The Eye of the Storm – a sermon on Psalm 46 by Rev. Clinton Berends, read by Br. Fred Bruinsma.
Congregation of our Lord Jesus Christ, The sea has often been portrayed as being synonymous with chaos. Biblically the stories of the flood, the drowning of the Egyptians in the Red Sea, the crossing of the Jordan by the Israelites have all reinforced the idea that the sea is chaotic. It doesn’t always appear to behave rationally or predictably. One minute it’s calm and flat, the next a pounding maelstrom. Is it any wonder then that Jesus’ disciples on the Sea of Galilee, whom we just read about in Mark 4, are frightened when the storm breaks out on the lake and their little boat is thrown about so badly it threatens to be swamped.
On dry land, on solid ground, we find it relatively easy to plot courses and make plans to reach a set point. Using our GPS, or failing that, maps and compass or landmarks, we can navigate with reasonable certainty in a landscape that hardly changes over decades. The ocean is another matter however. With no visible reference points or fixed landmarks or structures from which to take our bearings we would soon become disorientated. Without our trusty GPS or the stars by night to guide us where would we be?
The sea then could easily be a symbol of the times we live in. Nothing stays the same, everything is continually changing and its changing so fast! In the past it seems we knew where we were going and what to expect like picking our course through an unchanging landscape. We plotted our course through life with the full expectation that we would achieve our goals and reach our destination. But not anymore. It’s like the ground beneath our feet has turned to liquid. Nothing stays the same, everything is changing.
Technology is advancing so fast that when we purchase the latest digital devise, it is obsolete by the time we get it home and start to use it. Medical science is progressing in leaps and bounds giving hope to thousands of people where there was none before. To us older folk, it feels like only yesterday that men first walked on the moon but since then the Voyager spacecraft has left the solar system and is hurtling way beyond Pluto into deep space. My iPhone has more power and capability than my first desktop computer and my pocket calculator has more computing power than that which controlled the first lunar lander.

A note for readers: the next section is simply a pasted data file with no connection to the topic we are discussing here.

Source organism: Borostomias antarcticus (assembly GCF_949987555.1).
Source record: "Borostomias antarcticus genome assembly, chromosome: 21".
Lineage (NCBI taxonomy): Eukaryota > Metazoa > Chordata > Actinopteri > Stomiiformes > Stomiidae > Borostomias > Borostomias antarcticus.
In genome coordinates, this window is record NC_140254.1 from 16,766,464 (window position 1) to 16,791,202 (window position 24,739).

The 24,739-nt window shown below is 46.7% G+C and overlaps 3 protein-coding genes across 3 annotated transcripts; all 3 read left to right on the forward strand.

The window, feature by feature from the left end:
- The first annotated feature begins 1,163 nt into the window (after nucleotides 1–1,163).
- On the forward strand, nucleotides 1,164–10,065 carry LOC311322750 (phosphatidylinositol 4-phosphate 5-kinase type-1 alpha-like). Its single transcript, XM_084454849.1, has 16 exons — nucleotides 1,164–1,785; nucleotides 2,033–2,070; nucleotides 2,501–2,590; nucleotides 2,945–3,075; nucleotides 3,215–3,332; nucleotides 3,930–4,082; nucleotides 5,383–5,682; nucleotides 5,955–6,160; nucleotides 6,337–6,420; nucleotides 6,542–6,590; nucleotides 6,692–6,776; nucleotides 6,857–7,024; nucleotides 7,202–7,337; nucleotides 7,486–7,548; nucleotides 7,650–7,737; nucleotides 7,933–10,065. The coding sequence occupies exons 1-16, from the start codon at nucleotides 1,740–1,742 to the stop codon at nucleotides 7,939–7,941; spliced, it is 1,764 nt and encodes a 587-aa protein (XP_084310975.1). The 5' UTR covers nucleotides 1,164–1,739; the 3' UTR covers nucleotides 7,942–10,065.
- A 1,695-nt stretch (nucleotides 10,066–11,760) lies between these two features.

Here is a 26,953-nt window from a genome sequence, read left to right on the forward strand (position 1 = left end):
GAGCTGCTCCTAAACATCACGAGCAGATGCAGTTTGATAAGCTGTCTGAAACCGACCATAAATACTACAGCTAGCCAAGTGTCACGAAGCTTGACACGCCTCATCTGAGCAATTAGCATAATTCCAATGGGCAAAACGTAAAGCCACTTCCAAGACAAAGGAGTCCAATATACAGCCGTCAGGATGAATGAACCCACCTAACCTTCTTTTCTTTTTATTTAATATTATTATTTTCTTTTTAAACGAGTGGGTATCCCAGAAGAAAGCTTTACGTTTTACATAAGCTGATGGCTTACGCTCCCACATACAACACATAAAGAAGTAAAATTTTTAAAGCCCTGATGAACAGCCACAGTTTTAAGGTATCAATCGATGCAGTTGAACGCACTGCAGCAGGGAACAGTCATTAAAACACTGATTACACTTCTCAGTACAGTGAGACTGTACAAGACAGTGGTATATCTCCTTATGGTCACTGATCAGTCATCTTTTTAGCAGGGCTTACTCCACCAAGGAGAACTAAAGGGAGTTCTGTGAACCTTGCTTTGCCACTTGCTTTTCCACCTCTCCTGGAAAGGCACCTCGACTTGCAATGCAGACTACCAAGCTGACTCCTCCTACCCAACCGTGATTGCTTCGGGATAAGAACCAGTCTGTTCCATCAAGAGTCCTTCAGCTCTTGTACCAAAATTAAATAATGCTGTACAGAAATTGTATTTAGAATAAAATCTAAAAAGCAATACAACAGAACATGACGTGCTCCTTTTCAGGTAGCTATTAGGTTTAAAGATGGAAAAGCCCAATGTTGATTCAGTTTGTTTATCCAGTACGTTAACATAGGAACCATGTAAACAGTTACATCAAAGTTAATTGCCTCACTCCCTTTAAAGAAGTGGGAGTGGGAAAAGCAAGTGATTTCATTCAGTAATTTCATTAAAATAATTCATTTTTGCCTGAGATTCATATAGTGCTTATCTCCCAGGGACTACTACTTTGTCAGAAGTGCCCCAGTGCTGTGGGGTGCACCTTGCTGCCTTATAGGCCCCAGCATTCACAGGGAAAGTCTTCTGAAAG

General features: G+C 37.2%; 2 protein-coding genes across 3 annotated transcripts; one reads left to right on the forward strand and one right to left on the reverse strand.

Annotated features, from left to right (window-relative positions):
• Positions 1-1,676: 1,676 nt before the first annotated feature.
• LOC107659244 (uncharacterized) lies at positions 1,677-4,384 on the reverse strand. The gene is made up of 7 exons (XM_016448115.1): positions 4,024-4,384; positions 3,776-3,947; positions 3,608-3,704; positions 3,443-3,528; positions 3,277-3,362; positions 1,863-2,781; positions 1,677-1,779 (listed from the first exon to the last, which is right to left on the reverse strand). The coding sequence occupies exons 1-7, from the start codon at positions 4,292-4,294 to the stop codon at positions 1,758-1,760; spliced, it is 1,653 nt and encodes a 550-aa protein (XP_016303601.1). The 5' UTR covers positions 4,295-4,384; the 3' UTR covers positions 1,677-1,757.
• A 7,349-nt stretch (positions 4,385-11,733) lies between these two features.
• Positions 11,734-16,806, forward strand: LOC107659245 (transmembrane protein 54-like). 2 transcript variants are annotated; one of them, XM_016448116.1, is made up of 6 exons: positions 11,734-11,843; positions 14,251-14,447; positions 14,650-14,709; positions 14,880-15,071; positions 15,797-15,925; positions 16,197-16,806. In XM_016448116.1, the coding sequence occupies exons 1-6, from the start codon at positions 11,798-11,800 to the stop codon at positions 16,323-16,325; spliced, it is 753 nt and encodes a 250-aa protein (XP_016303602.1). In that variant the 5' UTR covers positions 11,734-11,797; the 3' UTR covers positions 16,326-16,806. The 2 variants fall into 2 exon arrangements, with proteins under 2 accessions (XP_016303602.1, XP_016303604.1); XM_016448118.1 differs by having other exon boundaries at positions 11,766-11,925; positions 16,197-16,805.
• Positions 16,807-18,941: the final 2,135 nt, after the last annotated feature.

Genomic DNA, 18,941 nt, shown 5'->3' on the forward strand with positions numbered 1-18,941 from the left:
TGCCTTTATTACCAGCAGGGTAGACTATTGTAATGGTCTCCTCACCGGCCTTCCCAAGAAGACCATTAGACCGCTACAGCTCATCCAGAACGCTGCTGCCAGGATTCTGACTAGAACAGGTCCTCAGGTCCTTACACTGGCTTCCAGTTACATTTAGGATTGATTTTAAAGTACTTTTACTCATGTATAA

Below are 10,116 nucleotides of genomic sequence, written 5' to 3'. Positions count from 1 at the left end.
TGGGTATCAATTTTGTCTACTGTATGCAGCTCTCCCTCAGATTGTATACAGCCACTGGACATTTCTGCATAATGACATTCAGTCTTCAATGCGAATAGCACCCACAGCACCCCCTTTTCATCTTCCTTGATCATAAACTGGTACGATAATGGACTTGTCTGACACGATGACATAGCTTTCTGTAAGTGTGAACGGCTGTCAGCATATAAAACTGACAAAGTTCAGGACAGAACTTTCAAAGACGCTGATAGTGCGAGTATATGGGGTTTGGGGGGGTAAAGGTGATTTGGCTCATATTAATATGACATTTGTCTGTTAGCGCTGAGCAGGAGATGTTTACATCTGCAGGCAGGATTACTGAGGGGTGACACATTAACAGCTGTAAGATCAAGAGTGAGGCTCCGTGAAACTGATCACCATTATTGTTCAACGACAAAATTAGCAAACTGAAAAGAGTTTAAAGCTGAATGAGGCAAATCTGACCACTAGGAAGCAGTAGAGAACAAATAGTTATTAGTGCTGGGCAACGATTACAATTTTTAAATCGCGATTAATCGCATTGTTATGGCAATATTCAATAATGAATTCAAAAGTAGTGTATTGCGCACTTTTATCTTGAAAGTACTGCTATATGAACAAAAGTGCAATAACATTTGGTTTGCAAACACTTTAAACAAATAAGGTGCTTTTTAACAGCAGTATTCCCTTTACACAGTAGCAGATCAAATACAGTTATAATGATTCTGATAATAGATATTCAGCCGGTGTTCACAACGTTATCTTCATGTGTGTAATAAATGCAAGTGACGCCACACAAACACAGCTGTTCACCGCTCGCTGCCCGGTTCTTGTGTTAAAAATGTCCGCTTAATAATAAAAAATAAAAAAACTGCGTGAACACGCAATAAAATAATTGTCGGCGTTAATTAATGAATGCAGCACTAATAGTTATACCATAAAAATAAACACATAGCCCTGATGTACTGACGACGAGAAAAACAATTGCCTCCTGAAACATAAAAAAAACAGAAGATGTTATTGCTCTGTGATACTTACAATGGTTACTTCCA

You get the picture! Daily, literally and figuratively, bombs drop from the sky and change the landscape in which we live; rapid change, a lot of it good but unfortunately some, like society’s morality, not.
We live in a liquid landscape, don’t we – a sea of change and unpredictability. So the question we face as we embark into another new year, will we sink or swim in this sea of change. Will we be able to keep afloat let alone make headway in such an unpredictable climate? Will we as a church community even be able to tread water, let alone swim ahead with confidence in 2021? These are very real questions we face.
In looking at Psalm 46 we will notice four things:
1- a world of chaos
2- the eye of the storm
3- therefore I will…
4- the invitation to look